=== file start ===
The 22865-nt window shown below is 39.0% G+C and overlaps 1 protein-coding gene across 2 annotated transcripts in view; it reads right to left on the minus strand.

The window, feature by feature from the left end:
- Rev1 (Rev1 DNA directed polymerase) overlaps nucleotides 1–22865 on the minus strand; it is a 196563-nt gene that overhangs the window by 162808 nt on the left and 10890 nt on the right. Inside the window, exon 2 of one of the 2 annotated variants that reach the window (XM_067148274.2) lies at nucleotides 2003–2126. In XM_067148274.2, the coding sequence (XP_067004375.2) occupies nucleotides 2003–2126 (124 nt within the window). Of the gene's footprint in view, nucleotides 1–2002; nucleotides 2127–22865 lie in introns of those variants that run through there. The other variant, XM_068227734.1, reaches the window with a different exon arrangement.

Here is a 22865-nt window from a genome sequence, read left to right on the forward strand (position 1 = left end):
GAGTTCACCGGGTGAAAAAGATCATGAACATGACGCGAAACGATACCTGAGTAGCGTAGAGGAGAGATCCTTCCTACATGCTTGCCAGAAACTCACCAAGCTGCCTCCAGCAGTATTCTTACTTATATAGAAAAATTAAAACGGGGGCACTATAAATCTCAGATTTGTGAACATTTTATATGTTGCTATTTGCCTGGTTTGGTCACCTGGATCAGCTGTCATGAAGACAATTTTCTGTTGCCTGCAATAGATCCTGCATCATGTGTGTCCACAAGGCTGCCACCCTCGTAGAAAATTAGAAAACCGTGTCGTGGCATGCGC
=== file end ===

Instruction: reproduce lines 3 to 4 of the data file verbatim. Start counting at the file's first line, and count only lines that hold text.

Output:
- Rev1 (Rev1 DNA directed polymerase) overlaps nucleotides 1–22865 on the minus strand; it is a 196563-nt gene that overhangs the window by 162808 nt on the left and 10890 nt on the right. Inside the window, exon 2 of one of the 2 annotated variants that reach the window (XM_067148274.2) lies at nucleotides 2003–2126. In XM_067148274.2, the coding sequence (XP_067004375.2) occupies nucleotides 2003–2126 (124 nt within the window). Of the gene's footprint in view, nucleotides 1–2002; nucleotides 2127–22865 lie in introns of those variants that run through there. The other variant, XM_068227734.1, reaches the window with a different exon arrangement.

Here is a 22865-nt window from a genome sequence, read left to right on the forward strand (position 1 = left end):